As of June 1 it is officially hurricane season here in the US. Though the Atlantic hurricane season is getting off to the slowest start in at least five years, the hurricanes will start to appear sooner or later. These hurricanes bring with them the potential for life threatening weather in many parts of the country. When severe weather approaches time can be the difference between life and death or serious injury. A weather radio can buy you the extra time you need to prepare or evacuate.

NOAA, the National Oceanic and Atmospheric Administration, believes that NOAA weather radios should be as common in houses and places of business as smoke detectors are. Unfortunately, weather radios are nowhere near as ubiquitous as smoke detectors. I believe part of the reason is people don't know they exist, what they do, or how they can save lives.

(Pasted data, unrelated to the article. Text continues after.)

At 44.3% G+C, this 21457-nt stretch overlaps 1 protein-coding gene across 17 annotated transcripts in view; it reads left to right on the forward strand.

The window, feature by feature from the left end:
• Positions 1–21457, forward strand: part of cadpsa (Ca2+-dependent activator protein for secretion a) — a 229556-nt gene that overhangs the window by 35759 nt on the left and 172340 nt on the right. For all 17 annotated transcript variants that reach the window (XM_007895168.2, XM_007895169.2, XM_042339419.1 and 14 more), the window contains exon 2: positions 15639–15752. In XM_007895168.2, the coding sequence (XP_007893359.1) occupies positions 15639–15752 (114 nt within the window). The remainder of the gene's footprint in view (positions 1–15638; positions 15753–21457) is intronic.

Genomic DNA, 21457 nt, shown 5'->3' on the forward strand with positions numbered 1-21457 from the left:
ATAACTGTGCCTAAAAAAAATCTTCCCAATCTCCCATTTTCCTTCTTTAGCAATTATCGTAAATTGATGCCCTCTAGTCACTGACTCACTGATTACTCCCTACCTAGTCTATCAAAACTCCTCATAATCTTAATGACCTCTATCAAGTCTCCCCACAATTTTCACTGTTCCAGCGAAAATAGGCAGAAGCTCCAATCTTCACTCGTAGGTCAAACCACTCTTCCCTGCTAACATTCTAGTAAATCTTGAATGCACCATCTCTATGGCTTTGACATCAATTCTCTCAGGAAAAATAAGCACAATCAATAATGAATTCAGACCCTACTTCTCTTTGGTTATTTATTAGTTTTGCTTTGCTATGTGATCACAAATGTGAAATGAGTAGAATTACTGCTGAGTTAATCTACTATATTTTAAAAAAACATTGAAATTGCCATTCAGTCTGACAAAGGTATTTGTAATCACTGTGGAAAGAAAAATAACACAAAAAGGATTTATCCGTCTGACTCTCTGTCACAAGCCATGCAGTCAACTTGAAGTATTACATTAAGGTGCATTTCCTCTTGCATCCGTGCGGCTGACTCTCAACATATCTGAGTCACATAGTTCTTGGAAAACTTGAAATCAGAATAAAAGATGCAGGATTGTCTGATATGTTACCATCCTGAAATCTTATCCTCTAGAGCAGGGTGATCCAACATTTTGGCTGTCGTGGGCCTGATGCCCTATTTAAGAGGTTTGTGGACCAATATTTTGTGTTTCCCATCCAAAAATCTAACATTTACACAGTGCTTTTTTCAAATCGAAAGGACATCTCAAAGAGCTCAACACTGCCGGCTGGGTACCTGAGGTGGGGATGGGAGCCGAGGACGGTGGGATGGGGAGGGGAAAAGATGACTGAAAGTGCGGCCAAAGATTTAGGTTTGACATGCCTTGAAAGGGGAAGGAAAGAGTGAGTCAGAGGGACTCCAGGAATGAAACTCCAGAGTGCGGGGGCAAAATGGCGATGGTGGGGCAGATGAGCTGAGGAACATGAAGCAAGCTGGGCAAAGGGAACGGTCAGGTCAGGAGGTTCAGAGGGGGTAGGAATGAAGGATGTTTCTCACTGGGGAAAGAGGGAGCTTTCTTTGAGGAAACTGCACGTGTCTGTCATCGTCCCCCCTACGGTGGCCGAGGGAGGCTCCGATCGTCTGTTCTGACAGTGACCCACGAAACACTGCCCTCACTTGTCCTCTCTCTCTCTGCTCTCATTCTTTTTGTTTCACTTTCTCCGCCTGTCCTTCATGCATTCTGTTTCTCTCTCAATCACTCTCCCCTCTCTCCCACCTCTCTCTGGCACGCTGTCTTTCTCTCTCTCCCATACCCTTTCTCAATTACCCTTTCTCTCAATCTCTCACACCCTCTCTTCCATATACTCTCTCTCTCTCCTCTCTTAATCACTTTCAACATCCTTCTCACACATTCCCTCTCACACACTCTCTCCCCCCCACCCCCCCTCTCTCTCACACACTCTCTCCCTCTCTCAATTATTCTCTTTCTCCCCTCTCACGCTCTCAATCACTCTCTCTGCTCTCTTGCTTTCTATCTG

Here's how weather radios work: NOAA operates a nationwide network of around 1000 radio stations known as NOAA Weather Radio All Hazards (NWR). Coverage is for all 50 states, adjacent waterways, Puerto Rico and the U.S. Virgin Islands. The NWR works with the FCC to broadcast weather service warnings, forecasts and other information about hazards and they do this 24/7.

(It's still the cheapest life insurance you'll ever find. Consider one for home, maybe one for each floor of your house. I have in my office as well. If there is a tornado warning at 3 am [rare, but not impossible] this will be the ONLY method that wakes me up, giving me time to get to the basement). For more on NOAA Weather Radio click here.

Tuesday, July 7, 2009

El Nino weather menace looms for frail economies